There were no significant differences between the scores in their discriminatory ability using the net reclassification improvement (NRI) method (ORBIT vs HAS-BLED: NRI=-1.85%; P=.9); ORBIT vs ATRIA: NRI=8.1%; P=.5; ATRIA vs HAS-BLED: NRI=5.9%; P=.5).

In patients with labile INR (ie, time in therapeutic range<60%; n=325 (35.7%) with 13 major bleeding events), ORBIT also exhibited the highest c-statistic values for major bleeding prediction: 0.74 (95%CI, 0.70-0.76) compared with HAS-BLED (c-statistic=0.67; 95%CI, 0.64-0.70), and ATRIA (c-statistic=0.71; 95%CI, 0.66-0.73) (P ≥ .2 for each pairwise comparisons).

For predicting intracranial bleeding, ORBIT and HAS-BLED showed a slightly better association in terms of subhazard ratio (sHR) compared with ATRIA (ORBIT: sHR=1.3; 95%C, 1.0-1.66; P=.05; HAS-BLED: sHR=1.4; 95%CI, 0.97-2.01; P=.07; ATRIA: sHR=1.2; 95%CI, 0.96-1.45; P=.11). The discrimination was similarly weak: c-statistic of 0.59 (95%CI, 0.56-0.62), 0.58 (95%CI, 0.55-0.61), and 0.61 (95%CI, 0.58-0.65), for ORBIT, HAS-BLED, and ATRIA, respectively (P-value>.2 for all comparisons).

In the entire cohort, the 3 risk scores offered good calibration for major bleeding events (Figure B).

In this study, we found that the new major bleeding ORBIT risk score performs as well as HAS-BLED. On the other hand, our data from the real world indicate conserved discrimination for ORBIT in patients with labile INR and refute the recent findings by Senoo K et al.4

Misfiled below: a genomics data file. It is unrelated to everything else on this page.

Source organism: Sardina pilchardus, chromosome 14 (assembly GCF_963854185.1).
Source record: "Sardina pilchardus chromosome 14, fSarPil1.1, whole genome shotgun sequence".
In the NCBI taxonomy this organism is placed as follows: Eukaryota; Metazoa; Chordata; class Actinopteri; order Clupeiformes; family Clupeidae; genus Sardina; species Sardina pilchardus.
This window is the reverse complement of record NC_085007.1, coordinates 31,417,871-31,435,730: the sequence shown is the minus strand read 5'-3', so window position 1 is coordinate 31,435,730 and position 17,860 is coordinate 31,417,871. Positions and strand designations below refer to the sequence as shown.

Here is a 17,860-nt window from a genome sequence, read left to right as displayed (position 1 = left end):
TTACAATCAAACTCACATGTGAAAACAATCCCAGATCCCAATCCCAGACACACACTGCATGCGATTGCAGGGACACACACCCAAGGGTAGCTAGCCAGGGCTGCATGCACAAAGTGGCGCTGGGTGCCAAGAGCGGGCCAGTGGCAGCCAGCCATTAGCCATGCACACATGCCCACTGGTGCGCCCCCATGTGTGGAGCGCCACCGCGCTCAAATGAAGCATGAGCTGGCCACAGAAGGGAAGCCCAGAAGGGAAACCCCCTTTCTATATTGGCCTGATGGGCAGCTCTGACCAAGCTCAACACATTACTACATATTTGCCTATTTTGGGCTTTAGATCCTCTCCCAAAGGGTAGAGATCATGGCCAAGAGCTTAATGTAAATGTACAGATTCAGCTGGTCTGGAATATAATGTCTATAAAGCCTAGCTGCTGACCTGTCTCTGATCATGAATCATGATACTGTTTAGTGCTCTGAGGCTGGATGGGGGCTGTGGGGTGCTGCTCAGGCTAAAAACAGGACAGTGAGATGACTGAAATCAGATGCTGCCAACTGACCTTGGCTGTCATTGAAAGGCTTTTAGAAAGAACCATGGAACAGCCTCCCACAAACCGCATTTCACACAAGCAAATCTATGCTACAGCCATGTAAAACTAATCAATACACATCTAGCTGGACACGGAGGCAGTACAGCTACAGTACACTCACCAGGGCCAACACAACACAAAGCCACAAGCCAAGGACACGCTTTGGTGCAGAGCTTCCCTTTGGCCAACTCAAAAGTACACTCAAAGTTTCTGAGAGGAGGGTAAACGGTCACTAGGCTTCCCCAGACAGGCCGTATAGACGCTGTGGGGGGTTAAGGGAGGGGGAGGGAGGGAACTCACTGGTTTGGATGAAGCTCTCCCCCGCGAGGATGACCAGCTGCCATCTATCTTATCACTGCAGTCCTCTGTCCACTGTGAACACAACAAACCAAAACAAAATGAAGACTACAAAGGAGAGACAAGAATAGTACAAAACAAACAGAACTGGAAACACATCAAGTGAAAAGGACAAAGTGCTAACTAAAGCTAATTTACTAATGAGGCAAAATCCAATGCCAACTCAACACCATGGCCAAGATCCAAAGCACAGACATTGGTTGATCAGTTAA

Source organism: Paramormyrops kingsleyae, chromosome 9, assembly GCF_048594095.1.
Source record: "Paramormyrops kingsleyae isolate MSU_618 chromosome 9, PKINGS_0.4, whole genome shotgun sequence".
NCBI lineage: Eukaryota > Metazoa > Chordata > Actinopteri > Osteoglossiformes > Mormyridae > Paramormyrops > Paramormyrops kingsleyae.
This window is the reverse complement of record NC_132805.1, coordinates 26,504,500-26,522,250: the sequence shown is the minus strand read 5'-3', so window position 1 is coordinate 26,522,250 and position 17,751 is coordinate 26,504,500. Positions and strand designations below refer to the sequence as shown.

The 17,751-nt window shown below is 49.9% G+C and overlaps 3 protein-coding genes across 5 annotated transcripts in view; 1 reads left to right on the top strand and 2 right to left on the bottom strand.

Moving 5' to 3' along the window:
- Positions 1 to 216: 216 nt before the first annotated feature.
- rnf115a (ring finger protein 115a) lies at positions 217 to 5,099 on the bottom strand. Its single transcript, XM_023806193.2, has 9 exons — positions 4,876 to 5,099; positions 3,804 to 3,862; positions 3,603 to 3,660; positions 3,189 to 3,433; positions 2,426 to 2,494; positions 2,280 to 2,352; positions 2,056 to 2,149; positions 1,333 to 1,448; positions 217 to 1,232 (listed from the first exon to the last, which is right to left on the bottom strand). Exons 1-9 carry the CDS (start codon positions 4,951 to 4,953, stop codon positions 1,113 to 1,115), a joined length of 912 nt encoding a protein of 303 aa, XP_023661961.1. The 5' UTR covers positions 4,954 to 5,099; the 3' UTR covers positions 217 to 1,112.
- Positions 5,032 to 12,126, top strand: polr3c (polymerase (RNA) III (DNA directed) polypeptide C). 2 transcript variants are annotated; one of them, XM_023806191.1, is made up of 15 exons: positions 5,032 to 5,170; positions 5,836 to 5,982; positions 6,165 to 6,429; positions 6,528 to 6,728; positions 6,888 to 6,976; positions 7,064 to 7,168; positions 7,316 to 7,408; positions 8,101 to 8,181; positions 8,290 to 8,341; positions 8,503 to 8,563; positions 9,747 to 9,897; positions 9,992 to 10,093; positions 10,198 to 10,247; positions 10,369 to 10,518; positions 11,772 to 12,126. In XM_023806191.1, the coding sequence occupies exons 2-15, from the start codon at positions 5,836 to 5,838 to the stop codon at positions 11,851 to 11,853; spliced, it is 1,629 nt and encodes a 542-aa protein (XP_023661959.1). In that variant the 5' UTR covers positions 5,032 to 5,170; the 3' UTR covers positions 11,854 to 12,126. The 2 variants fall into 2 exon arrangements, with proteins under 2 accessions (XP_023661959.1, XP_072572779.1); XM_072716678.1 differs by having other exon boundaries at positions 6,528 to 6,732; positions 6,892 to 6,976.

In our analysis, we had insufficient data on the quality of INR control before patient enrollment, which may be a potential limitation of our study regarding the calculation of the ‘labile INR’ variable of the HAS-BLED score.

It is known that HAS-BLED has advantages: it is easy to remember, simple to calculate and pays more attention to modifiable risk factors. In this regard, the results obtained from the analysis of our cohort show that the performance of ORBIT might be comparable to that of the HAS-BLED score. However, future large cohort studies are needed to confirm or refute our findings.


E. Abu-Assi is Associate Editor of Revista Española de Cardiología.

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Copyright © 2016. Sociedad Española de Cardiología
Revista Española de Cardiología (English Edition)